One idea raced through Carolyn Nell Sargent’s mind as her mother began to land her single-engine Mooney airplane at the old Albuquerque airport without knowing if the landing gear was working.
“We’re going to die,” Sargent recalled of the incident that happened years ago.
But the landing gear came through, the plane made a safe landing and the emergency personnel gathered below all breathed a sigh of relief.
“And it was just like my mother to say, ‘Hey, we’ll be fine,’ ” Sargent said. “And we were.”
Carolyn Jean Huey Sargent Cook, a pilot, teacher, volunteer and adventurer, died Oct. 8 at her Santa Fe home of ovarian cancer. She was 89.
“She wasn’t reckless,” Sargent said of her mother, who earned a private pilot’s license in 1963. “Well, maybe a little reckless. But she always found a way to do what she wanted to do, whether it was flying, teaching, going to the beach or having a bunch of people over for dinner.
“She was super curious about the world, very optimistic and vibrant, and intellectually engaged with the world.”
Cook, who along with Ann Lacy and Nichoe Lichen was named one of The New Mexican’s 10 Who Made a Difference in 2000 for working to preserve the Old Pecos Trail as a scenic gateway to the city, was born July 3, 1930, in Peoria, Ill. She developed an early love for animals and the outdoors, reveling in riding her pony Teddy to school as a child. (Years later, as a married adult with children, she attempted to adopt a goat from a nearby farm, but her husband would have none of it.)
After earning degrees in biology and chemistry from Arizona State University and the University of Illinois, she set to work as a teacher, a career she returned to years later at Santa Fe High School in the 1990s.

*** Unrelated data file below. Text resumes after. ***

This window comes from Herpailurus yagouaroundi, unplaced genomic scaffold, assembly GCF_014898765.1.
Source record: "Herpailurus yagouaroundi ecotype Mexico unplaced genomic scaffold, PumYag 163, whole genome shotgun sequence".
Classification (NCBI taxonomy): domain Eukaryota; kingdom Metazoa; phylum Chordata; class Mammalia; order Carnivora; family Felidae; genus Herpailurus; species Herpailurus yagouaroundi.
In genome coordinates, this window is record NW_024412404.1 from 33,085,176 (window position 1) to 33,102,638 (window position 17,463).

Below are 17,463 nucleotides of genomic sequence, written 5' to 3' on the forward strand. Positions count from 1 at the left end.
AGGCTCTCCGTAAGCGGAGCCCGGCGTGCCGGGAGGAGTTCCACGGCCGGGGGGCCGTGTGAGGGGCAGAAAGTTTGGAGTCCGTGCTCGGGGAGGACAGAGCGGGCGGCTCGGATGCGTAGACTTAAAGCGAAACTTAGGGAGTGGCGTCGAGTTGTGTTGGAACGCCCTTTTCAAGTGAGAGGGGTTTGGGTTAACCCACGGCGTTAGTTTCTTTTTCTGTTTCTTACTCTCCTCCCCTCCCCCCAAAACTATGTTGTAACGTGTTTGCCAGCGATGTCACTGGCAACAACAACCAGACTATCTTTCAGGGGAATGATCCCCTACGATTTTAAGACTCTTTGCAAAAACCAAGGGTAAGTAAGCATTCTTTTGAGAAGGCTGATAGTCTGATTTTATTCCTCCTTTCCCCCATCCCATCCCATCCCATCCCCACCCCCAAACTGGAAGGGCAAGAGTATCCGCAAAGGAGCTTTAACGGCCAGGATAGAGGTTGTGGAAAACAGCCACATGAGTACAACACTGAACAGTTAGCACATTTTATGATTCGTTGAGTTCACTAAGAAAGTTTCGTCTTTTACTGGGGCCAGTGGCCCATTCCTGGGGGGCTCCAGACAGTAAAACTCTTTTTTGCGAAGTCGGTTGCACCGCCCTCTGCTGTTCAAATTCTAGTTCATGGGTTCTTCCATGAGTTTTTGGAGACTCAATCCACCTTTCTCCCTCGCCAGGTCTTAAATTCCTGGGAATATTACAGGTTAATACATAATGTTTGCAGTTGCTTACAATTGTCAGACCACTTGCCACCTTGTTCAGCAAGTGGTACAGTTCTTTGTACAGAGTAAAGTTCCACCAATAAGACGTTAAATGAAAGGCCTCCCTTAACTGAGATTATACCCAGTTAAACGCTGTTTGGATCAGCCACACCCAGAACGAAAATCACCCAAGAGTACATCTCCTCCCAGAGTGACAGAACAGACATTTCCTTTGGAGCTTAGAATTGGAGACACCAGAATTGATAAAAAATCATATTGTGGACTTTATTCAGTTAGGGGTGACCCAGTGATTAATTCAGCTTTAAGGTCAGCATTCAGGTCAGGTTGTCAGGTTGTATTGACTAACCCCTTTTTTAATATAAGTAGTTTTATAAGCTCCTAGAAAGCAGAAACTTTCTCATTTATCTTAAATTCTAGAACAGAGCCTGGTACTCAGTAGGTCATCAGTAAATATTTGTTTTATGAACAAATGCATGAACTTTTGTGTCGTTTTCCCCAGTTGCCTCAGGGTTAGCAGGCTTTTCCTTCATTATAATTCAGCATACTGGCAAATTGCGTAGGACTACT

“She liked the subject matter and she liked teaching people just like she liked learning things,” her daughter said.
After moving to Santa Fe in 1985 with one of her former husbands (she was married three times), Cook embarked on what her daughter calls a “nonlinear career.” She sold real estate, managed an art gallery, worked — and served on the board — at the Center for Contemporary Arts and served as president of the Aviation Association of Santa Fe.
Flying may have been the love of her life, her daughter said: “She liked the freedom of it.”
When Cook had to give up her pilot’s license at age 80, she broke into tears as she watched a friend fly her Mooney from Santa Fe back east, where Cook’s son would take possession of it.
“That was like the saddest day of her life,” Sargent said.
Cook also volunteered for Court Appointed Special Advocates of the First Judicial District (also known as CASA First), which supports and promotes court-appointed volunteers to serve as advocates for abused and neglected foster children in Santa Fe.
“You need to be determined in that job, and she was determined,” said Annie Rasquin, executive director of CASA First. “She was graceful, elegant but very tough, irreverent and funny and brilliant — and tough. She was unflappable, unstoppable. She wasn’t someone you could say ‘no’ to.”
Rasquin said she and a number or her co-workers were talking about Cook at work this week. “God, we all wanted to be like her,” she said.
Cook played the piano, loved music and the arts, enjoyed gardening, cooking and hiking, her daughter said. In addition to her daughter, Carolyn Sargent, she is survived by another daughter, Kitty Sargent, and a son, Henry Sargent III, as well as grandchildren and a niece and nephew.
Cook’s memorial service will be at 4 p.m. Saturday at Unitarian Universalist Church, 107 W. Barcelona Road.